FIG. 2 illustrates an example downhole system with the drill string removed, in accordance with embodiments of the present disclosure.

FIG. 3 illustrates a block diagram of a formation fluid analysis tool configured to determine one or more characteristics of a sample, in accordance with embodiments of the present disclosure;

FIG. 4 illustrates an example method for fabricating an optical element of a formation fluid analysis tool that comprises an ICE and an optical filter fabricated on a substrate, in accordance with embodiments of the present disclosure; and

FIG. 5 illustrates an example graph of spectral transmission information for an ICE, a filter, and an optical element comprising an ICE and a filter fabricated on the same substrate, in accordance with embodiments of the present disclosure.

While embodiments of this disclosure have been depicted and described and are defined by reference to example embodiments of the disclosure, such references do not imply a limitation on the disclosure, and no such limitation is to be inferred. The subject matter disclosed is capable of considerable modification, alteration, and equivalents in form and function, as will occur to those skilled in the pertinent art and having the benefit of this disclosure. The depicted and described embodiments of this disclosure are examples only, and not exhaustive of the scope of the disclosure.

DETAILED DESCRIPTION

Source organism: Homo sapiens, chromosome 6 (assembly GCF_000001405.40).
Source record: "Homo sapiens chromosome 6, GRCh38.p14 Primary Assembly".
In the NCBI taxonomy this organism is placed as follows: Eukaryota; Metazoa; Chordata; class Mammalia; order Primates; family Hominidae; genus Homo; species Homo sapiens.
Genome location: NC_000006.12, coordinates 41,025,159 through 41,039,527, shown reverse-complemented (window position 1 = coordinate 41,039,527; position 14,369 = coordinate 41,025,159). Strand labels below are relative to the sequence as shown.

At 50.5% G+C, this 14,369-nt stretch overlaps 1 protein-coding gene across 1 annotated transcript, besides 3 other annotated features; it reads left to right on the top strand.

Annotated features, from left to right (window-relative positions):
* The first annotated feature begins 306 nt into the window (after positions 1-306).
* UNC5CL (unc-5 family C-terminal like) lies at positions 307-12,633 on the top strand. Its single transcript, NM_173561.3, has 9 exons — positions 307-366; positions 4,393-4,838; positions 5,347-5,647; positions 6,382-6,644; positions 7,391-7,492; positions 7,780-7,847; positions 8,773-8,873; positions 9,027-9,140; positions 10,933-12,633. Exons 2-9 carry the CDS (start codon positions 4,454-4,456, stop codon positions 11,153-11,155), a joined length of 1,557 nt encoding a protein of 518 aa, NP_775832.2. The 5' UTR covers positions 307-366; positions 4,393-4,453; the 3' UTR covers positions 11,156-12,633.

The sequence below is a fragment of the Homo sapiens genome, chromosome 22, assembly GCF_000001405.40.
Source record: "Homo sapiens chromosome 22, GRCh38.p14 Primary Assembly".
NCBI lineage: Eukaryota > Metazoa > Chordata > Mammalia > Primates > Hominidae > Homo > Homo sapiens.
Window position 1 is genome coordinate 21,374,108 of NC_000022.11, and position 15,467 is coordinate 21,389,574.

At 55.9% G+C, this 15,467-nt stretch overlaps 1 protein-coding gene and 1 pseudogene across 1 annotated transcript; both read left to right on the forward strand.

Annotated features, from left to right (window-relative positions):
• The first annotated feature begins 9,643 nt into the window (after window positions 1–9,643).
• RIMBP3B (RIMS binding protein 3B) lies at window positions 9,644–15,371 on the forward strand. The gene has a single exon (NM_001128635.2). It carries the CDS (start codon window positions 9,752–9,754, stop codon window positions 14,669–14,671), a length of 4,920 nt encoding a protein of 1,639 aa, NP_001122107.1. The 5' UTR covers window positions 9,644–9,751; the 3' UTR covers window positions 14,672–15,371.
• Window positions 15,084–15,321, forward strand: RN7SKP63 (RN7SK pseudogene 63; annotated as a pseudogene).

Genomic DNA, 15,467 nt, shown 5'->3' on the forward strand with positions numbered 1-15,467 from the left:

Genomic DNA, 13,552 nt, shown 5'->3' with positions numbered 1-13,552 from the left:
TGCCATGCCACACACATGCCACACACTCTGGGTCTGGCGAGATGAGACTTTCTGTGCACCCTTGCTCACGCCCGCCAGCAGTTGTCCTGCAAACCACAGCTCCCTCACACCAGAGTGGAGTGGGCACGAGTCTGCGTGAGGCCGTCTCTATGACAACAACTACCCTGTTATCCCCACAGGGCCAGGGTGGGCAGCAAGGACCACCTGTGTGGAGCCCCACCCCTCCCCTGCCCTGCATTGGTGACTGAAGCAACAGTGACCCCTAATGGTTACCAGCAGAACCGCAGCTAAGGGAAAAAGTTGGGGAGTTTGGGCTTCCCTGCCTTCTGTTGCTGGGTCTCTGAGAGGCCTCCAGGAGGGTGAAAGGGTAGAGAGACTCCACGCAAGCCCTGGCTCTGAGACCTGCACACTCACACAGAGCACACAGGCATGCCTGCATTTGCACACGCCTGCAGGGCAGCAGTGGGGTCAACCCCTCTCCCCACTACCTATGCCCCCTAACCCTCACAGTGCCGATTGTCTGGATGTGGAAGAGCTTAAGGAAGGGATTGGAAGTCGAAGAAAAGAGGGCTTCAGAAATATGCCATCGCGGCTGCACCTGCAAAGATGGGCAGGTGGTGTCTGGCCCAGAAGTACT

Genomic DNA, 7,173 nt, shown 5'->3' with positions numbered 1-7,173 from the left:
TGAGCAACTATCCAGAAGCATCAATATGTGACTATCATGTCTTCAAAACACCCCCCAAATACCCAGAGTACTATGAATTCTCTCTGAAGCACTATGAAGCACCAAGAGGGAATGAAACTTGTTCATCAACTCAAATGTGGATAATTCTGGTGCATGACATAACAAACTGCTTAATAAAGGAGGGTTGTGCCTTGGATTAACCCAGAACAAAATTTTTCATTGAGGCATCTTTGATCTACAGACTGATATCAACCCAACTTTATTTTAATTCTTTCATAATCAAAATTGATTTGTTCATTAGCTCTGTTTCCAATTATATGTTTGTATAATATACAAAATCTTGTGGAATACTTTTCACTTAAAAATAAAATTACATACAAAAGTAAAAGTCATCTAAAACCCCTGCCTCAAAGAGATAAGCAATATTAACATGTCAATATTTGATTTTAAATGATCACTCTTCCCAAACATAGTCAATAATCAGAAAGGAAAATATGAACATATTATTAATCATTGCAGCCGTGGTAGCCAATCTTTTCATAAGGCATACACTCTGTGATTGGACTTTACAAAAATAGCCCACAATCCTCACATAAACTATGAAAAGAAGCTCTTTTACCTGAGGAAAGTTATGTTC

Formation fluid analysis tools may be used in downhole drilling systems to determine one or more characteristics of formation fluids (e.g., fluid composition, density, or viscosity). This may be performed using spectral information associated with the formation fluids collected by the formation fluid analysis tools. During analysis, the data collected by the formation fluid analysis tool may be restricted to a particular range of wavelengths in order to increase its accuracy and/or sensitivity. This may be done by filtering out unwanted spectral contributions from the optical source using optical filters such as band pass filters introduced into the path between the formation fluid and a integrated computational element (ICE) of the formation fluid analysis tool (i.e., light reflected from the formation fluid first passes through an optical filter before being passed through the ICE of the formation fluid analysis tool). Typically, the ICE is a separate component from any optical filter that may be used. The introduction of these additional components may cause issues during use due to the complexity of keeping multiple components aligned optically in downhole environments. Some current systems may attempt to couple ICEs with optical filters using adhesives to avoid such issues. However, doing so requires additional handling time during manufacturing, which may potentially introduce error into the manufacturing process and cause decreased manufacturing yields due to operator error.